Namibia information

Tipping in Namibia

Our travellers often seek our advice on how, who, when and how much to tip when in Namibia. With this in mind, we have set out below some guidance on the issues involved and the etiquette of tipping in Namibia.

Namibia's economy: issues around tipping

In Namibia, as in much of the rest of the world, tipping is always voluntary, and should depend on the quality of service received. This said, we’d encourage visitors to tip in appreciation of good service, but please keep in mind the importance and extent of the work someone is doing for you.

To put this in context, tipping can be a significant component of the income of those in service industries, including waiters, guides and trackers. However, there is a fine balance between tipping enough, and tipping too much. Excessive tips can throw the balance of the local economy, with the potential for very negative consequences.

For example, consider the job of a park ranger. Having educated and competent people in this job is very important for the good of the parks, and the visitors who come to them. A senior park ranger will also need to be knowledgeable, and will probably have had many years working for the government in various national parks. By local standards, the Namibian government will pay a fair wage for this job, but government employees are not usually top earners.

By contrast, a camp hand – who carries bags and helps out generally at a safari camp in Namibia – is also very necessary. However, s/he doesn’t need the same level of education, or experience, and doesn’t shoulder the same level of responsibility. If such a casual helper gets overly large tips – adding up to, say US$500 a month – there’s a danger that this job will end up paying more than that of a park ranger.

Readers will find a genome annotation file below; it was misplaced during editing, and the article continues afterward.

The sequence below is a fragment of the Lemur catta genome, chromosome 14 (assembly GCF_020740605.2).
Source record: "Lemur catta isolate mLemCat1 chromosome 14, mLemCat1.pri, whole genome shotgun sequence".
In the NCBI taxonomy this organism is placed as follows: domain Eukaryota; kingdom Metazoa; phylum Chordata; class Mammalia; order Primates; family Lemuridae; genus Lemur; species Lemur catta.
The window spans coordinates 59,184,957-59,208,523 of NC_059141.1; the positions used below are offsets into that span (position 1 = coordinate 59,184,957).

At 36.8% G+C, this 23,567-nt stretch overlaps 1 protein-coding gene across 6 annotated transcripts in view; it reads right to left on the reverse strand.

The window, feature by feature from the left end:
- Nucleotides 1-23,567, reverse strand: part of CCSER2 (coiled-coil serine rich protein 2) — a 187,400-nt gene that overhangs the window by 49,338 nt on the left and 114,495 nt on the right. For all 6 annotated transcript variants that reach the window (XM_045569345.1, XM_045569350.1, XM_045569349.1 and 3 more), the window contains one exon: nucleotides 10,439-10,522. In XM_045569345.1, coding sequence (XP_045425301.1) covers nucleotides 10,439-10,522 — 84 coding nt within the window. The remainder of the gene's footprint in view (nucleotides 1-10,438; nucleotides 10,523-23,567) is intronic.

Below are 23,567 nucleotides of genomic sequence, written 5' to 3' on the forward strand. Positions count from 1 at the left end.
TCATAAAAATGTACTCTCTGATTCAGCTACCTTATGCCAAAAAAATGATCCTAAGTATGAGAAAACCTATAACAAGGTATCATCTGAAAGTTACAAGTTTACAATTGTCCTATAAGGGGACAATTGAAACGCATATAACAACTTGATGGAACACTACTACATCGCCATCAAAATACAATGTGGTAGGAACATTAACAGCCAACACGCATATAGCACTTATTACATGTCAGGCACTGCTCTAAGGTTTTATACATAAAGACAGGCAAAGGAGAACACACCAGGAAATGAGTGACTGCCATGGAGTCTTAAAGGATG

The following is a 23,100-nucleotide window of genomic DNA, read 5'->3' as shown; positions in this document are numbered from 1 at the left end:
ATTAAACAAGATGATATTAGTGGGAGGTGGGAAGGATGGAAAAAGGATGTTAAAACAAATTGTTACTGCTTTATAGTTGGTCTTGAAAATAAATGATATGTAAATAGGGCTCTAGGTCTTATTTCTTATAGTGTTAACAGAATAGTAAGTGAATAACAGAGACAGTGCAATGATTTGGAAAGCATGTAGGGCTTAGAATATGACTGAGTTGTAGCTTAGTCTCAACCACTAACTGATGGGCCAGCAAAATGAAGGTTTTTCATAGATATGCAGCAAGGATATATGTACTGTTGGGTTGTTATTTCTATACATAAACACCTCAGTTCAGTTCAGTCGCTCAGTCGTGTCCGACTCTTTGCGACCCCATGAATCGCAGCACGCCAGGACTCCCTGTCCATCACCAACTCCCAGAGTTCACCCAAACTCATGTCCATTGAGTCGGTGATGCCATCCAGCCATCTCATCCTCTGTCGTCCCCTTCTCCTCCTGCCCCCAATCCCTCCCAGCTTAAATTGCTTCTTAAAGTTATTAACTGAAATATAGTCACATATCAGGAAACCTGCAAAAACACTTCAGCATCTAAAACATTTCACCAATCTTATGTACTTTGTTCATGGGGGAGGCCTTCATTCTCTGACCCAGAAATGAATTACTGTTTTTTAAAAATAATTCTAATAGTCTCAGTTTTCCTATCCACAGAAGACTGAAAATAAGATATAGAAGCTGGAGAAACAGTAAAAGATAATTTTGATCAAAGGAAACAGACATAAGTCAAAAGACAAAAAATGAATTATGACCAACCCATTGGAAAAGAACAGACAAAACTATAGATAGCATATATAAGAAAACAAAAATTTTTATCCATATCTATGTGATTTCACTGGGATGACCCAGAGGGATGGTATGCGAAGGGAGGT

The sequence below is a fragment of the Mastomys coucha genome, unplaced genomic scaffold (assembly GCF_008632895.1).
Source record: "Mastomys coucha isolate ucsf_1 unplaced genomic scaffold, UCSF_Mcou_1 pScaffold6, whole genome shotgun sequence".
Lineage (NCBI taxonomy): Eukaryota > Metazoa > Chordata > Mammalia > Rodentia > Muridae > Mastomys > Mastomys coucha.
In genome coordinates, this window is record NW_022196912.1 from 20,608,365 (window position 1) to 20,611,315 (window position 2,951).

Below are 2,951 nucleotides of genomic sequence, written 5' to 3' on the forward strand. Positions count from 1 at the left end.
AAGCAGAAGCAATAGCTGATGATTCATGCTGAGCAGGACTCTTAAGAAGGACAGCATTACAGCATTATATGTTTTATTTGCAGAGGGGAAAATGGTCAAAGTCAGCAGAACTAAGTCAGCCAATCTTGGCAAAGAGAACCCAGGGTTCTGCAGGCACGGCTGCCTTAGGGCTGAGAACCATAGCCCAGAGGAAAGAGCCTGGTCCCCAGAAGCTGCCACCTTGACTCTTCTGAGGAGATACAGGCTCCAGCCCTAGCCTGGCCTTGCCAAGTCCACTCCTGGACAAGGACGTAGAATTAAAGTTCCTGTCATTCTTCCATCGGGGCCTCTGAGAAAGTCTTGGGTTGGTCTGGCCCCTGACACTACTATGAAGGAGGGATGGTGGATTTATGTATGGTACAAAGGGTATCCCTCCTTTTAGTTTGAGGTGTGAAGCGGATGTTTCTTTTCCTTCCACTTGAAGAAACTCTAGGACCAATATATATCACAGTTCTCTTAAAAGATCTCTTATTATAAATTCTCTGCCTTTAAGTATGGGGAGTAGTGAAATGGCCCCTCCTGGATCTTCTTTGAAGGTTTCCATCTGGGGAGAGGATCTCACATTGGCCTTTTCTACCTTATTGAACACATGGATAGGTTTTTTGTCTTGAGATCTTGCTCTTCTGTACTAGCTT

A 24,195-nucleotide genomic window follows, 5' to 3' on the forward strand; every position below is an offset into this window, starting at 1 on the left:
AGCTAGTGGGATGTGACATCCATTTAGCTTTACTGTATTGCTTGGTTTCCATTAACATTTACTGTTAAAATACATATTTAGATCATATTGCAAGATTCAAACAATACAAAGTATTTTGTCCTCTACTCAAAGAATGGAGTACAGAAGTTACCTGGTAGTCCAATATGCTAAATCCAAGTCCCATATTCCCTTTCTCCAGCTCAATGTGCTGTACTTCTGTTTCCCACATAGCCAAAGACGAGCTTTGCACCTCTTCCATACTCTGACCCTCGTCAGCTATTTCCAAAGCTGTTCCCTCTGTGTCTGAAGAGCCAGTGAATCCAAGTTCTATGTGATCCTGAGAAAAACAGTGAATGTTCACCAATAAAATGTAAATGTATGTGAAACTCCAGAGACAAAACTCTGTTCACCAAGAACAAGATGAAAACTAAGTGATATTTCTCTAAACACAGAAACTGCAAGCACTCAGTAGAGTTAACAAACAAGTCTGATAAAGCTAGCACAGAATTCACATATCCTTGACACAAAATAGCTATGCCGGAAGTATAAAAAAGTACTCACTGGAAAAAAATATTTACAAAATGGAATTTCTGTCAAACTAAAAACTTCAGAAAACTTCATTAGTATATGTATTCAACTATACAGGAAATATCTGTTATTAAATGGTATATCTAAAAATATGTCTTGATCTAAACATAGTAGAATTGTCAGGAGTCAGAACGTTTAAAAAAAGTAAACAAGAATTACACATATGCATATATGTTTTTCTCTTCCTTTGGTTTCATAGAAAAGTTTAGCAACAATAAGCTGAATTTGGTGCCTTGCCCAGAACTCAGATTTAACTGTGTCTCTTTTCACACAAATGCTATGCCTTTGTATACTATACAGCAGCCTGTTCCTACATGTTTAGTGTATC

In such a case, the scales can easily become unbalanced. Where’s the incentive for a ranger to put in more effort and take on more responsibility if s/he will be paid less than a camp hand? If the situation were left unchecked, it could result in park rangers quitting their posts to become general camp hands, to the detriment of the park, its animals and its visitors.

Who to tip when on safari in Namibia

Before thinking about the amount or how to tip, think about who to tip. Many people work to make your travel a success, including the guides, the back-of-house team and the camp manager.
  • Tipping guides
    Your safari guide will be one of the most important people in making your safari a success. With this in mind, many places suggest tipping him/her separately, to ensure that they get the tip they deserve.

  • Tipping the back-of-house team
    A lot of people will work behind the scenes to make your trip a success, including the chefs, the kitchen team, the maids and the housekeeping staff. To cover all of these ‘back of house’ people, many camps have a ‘general staff tip box’ – the proceeds of which are divided equally between these members of staff.

  • Tipping the managers
    Camp managers are of course important, but should you tip them? In our opinion this is a similar situation to that of a restaurant owner. Although they are clearly important, you wouldn’t normally tip them. Similarly we wouldn’t usually recommend that you tip the camp manager.
    Of course, if the manager helped you with something outstanding or very extraordinary, you might find yourself making an exception to this rule.
In summary, on a Namibian safari you usually tip the guide separately and the rest of the staff together. It is unusual to tip a camp manager.

When to tip

This is an important question, with three distinct options: